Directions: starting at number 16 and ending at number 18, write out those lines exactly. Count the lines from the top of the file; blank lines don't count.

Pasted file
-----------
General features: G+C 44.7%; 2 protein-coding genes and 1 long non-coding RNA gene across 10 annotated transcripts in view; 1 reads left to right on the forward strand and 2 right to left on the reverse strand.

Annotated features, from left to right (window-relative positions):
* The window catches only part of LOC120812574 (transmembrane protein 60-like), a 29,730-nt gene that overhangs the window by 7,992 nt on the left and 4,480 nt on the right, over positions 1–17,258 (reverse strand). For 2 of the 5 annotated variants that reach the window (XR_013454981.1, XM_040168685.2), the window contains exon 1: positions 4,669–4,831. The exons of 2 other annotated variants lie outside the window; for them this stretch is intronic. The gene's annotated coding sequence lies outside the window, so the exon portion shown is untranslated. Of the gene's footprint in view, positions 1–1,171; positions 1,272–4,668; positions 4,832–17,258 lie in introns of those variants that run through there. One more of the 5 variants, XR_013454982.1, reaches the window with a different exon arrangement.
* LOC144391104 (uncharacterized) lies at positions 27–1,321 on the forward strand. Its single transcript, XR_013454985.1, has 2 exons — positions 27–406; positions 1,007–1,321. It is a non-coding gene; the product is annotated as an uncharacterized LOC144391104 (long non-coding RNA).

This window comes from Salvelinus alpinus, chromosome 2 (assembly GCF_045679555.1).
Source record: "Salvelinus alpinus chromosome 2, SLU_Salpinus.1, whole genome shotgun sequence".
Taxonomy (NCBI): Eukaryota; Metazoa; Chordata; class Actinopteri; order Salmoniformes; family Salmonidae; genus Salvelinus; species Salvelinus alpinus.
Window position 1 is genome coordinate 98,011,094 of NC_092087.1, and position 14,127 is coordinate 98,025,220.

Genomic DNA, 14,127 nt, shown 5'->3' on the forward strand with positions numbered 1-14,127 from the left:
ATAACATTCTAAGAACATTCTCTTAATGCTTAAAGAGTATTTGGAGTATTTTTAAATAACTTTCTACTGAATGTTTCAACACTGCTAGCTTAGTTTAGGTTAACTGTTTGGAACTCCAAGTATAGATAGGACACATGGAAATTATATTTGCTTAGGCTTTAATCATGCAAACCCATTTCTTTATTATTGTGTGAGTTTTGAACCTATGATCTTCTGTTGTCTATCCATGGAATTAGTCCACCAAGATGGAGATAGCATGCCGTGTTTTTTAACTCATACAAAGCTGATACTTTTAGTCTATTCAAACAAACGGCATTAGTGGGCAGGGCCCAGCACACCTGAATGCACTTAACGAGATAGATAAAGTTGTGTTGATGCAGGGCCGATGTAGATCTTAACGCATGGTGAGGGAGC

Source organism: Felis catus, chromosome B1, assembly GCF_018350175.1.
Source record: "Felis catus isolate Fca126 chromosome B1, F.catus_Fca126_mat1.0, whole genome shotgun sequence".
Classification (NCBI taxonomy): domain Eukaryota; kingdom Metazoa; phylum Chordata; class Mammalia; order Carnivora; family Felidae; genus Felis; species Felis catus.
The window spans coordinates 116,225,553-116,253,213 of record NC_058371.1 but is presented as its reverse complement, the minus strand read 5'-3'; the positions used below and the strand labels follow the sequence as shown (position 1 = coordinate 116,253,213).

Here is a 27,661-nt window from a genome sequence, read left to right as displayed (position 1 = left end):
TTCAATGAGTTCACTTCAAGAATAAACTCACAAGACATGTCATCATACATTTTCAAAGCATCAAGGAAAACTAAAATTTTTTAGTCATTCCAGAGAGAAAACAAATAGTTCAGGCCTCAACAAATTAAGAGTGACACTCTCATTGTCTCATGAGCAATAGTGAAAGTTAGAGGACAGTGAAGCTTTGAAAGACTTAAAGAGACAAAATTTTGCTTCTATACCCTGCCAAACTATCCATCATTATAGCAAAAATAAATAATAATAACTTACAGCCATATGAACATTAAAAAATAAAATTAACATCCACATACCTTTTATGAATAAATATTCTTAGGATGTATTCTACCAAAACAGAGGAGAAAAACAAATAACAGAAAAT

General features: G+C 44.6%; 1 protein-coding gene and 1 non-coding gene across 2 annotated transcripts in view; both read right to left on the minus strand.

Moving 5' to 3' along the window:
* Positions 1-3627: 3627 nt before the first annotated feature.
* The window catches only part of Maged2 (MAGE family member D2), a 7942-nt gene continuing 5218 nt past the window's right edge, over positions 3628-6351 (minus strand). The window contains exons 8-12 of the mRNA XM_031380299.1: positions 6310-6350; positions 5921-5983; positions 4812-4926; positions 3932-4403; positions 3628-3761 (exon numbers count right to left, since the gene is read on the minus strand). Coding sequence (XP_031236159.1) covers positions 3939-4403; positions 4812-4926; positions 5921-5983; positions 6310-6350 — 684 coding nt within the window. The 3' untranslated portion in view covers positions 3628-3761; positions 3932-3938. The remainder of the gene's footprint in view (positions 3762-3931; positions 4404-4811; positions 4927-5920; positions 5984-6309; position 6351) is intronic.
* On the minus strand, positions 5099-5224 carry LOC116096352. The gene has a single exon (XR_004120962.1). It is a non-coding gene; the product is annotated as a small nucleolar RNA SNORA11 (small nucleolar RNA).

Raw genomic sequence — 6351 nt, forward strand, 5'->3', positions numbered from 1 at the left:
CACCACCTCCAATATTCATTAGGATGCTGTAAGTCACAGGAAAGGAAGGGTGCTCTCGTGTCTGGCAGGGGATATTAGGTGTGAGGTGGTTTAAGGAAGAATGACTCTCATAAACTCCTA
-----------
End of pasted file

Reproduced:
TTCAATGAGTTCACTTCAAGAATAAACTCACAAGACATGTCATCATACATTTTCAAAGCATCAAGGAAAACTAAAATTTTTTAGTCATTCCAGAGAGAAAACAAATAGTTCAGGCCTCAACAAATTAAGAGTGACACTCTCATTGTCTCATGAGCAATAGTGAAAGTTAGAGGACAGTGAAGCTTTGAAAGACTTAAAGAGACAAAATTTTGCTTCTATACCCTGCCAAACTATCCATCATTATAGCAAAAATAAATAATAATAACTTACAGCCATATGAACATTAAAAAATAAAATTAACATCCACATACCTTTTATGAATAAATATTCTTAGGATGTATTCTACCAAAACAGAGGAGAAAAACAAATAACAGAAAAT

General features: G+C 44.6%; 1 protein-coding gene and 1 non-coding gene across 2 annotated transcripts in view; both read right to left on the minus strand.

Moving 5' to 3' along the window: